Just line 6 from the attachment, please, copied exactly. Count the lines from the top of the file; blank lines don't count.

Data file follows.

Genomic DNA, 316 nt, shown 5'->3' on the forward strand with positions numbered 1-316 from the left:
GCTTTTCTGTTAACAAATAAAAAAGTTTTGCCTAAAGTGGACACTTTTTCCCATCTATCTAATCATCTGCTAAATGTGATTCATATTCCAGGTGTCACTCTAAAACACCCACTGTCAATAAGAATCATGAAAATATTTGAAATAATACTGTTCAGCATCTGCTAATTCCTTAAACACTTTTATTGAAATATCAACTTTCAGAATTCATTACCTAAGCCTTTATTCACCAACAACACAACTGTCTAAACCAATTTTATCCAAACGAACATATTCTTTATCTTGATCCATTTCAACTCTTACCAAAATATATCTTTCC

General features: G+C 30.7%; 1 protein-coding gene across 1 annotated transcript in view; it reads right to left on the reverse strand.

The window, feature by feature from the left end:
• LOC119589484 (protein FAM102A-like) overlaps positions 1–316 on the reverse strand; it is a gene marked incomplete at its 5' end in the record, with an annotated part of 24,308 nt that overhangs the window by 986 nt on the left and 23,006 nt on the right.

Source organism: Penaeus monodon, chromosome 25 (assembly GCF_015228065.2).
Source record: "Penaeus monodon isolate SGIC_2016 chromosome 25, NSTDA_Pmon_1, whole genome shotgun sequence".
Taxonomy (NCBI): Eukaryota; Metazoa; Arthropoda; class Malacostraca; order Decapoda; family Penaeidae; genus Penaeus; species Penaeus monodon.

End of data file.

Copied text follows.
Source organism: Penaeus monodon, chromosome 25 (assembly GCF_015228065.2).